Vinyl Venisons Part 1

Semelles De Fondation
Another nice French vinyl from the Bloc Thyristors label. The drummer Jean-Noël Cognard kindly keeps sending me these records and I’m sure there are least two more unopened items from him awaiting me in the backlog. The presentation of all of these Bloc Thyristors records is just so sumptuous. Thick card foldaround cover with silkscreened artwork by Marc-Antoine Beaufils, using subtle colour harmonies and combinations. And it’s pressed in light blue vinyl for that extra sky-blue flavour that dogs go for. The music on the grooves is a lively mix of jazz, improv and intellectual art-prog performed by under-rated geniuses and played on woodwinds and brass with a traditional bass and drums backing, plus additional modern-ness injected by live electronics and laptop. These tunes veer from gloomy dirge (‘Portiques Indéformables’ is a splendid plaintive groaner) to lively Miles Davis styled romps. Instrumental lines coil around each other like fast-growing tree roots, throttling each other until the sap flows like wine. All players have developed a very expressive sound, punchy and juicy, be it the bassist Benjamin Duboc with his well-rounded slaps or the clarinettist Michel Pilz murmuring like a fluent Venusian reptile in heat. Very sensual playing like painters smearing their daubs for the sheer delight of colours and light. I particularly like ‘Les Travées Basses Des Façades’ as a simple duo set between clarinet and bass (later joined by drummer), but the full band experience on ‘De Béton Et De Verre’ or ‘Pré-Tension’ is also exhilarating. And pre-tentiousness is something these Frenchers are not afraid to be accused of, even as they occasionally hark back to 1980s Rock In Opposition or 1970s French prog in their eclectic playing. 2010 recordings made in the Pierre Schaeffer studio. Probably you can get a copy of this from the Bimbo Tower shop in Paris.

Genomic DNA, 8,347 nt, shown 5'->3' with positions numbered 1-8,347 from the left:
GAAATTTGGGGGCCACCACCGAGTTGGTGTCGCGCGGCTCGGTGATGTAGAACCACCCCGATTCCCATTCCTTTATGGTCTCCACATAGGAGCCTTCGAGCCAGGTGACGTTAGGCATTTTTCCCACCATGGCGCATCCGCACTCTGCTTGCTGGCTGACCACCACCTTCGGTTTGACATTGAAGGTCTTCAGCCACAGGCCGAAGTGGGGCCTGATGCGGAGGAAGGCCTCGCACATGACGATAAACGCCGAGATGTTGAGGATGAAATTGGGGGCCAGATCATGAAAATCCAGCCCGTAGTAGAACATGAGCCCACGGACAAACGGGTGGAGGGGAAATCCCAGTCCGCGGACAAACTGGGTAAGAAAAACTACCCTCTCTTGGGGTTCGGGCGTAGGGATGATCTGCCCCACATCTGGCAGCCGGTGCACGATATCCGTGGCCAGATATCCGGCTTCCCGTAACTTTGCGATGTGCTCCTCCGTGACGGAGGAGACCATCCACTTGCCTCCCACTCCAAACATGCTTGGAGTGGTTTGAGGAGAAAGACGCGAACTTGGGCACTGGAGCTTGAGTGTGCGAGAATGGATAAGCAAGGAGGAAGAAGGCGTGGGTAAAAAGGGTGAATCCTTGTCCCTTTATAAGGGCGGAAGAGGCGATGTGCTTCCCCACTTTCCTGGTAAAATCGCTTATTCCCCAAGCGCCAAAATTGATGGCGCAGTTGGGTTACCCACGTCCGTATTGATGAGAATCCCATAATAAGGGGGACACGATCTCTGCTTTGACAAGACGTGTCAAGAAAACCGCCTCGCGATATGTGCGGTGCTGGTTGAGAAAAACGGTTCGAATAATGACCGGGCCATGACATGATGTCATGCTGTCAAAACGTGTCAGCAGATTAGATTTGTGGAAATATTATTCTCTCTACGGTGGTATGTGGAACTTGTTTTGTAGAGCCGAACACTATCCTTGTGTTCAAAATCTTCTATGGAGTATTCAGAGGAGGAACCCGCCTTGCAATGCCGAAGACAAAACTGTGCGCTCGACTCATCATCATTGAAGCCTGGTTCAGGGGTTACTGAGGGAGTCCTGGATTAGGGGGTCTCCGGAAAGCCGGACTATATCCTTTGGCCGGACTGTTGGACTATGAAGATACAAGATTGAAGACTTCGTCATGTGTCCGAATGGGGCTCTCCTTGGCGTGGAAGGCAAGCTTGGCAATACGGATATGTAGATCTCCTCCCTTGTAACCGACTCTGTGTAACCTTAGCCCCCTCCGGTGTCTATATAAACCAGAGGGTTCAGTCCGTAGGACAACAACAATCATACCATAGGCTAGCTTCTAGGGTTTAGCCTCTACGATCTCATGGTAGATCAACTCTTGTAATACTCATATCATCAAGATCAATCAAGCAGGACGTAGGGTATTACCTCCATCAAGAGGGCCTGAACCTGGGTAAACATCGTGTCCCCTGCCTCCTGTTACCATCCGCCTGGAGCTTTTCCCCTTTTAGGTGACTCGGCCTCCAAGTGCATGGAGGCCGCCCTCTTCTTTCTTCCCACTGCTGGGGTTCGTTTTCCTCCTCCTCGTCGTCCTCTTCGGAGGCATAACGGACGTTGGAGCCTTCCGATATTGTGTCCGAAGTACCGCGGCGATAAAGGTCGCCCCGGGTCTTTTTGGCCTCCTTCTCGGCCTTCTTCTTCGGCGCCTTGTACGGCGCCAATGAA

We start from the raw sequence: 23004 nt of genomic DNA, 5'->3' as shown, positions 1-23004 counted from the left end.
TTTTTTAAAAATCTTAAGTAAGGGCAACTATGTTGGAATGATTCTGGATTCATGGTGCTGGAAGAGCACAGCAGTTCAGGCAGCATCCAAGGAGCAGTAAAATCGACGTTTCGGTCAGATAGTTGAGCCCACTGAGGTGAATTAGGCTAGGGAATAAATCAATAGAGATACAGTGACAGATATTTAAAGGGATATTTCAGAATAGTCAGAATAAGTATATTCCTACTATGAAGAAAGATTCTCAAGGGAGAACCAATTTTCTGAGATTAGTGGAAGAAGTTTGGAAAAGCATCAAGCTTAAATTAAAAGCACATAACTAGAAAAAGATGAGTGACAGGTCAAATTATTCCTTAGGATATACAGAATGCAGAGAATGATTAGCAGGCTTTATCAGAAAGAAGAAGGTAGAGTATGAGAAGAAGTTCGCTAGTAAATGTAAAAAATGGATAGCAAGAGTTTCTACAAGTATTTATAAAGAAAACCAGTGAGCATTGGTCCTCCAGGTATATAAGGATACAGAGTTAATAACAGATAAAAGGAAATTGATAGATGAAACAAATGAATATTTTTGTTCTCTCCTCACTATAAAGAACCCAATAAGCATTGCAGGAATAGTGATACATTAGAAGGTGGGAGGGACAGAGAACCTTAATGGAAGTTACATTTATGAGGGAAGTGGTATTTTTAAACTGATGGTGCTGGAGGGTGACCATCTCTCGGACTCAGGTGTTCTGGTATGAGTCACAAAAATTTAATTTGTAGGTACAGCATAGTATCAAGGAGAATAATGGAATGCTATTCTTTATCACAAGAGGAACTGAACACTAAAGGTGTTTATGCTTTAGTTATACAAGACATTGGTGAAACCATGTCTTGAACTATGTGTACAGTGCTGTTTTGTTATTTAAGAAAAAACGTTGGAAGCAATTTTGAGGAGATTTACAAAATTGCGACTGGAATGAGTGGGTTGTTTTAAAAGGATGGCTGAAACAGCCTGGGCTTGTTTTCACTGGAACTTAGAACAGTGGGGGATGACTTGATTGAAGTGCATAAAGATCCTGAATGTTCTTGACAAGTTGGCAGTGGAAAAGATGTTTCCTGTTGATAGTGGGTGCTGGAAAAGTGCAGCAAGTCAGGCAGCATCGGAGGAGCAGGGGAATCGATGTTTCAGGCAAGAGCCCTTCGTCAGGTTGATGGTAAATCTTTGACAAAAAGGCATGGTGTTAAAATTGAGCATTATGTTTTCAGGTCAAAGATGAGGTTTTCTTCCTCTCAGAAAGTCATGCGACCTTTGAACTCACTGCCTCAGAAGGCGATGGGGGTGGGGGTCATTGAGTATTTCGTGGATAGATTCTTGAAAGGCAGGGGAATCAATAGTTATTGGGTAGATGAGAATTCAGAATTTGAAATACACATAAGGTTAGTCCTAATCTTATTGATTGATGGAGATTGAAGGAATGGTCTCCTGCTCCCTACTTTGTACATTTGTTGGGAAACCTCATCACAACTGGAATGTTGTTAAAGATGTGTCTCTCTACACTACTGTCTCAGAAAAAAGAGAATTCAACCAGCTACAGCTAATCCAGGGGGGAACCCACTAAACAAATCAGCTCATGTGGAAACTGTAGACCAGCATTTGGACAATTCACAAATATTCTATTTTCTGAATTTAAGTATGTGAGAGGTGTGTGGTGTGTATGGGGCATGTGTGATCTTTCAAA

Ryu Hankil / Hong Chulki / Nick Hoffman
Some vinyl overlooked since May 2012 from the Pilgrim Talk label. In these quarters we like Nick Hoffman and his many low-key projects which cover quiet improvised music, Black Metal, and power noise, but are mostly quite hard to classify. We also like the way he doesn’t boast or gab loudly about his achievements. This vinyl is also unassuming in spite of its freaky, bloodthirsty cover image, and the music resists simplistic appraisal. Sonne documents a trio comprising Hoffman, Ryu Hankil, and Hong Chulki and was recorded in Korea. American Hoffman is actively engaged in a hands across the water programme with Asian improvisers. He’s done more for Korea than the United Nations Security Council, that’s for sure. Both of the young Korean players here have moved away from their respective pop group / rock band beginnings, and taken turns into their own form of weird and far-out exploratory improvisation, one of them inspired to do so by Otomo Yoshihide. Now they both make odd noises with electrical devices, Chulki in particular choosing to subvert normal functions of his various playback devices. This shortish slab of vinyl has many of the label’s hallmarks, being decorated with old engravings and Hoffman drawings that invoke Satanic, morbid or esoteric themes, and the music itself is not explained at all. All we know is that it was recorded in a former industrial complex of some sort. Intentions, ideas, role-playing – even a simple instrument list – all of this contextual detail is denied to us, leaving us face to face with the stark void of strange and haphazard-sounding crackles and rumbles, interrupted by clonking percussive strokes. I much prefer it this way and while the music may occasionally appear baffling, boring and pointless, it is also very honest and has a rawness that is very bracing. For my previous speculations on the unique qualities of Pilgrim Talk releases, see this post. Limited pressing of 108 copies!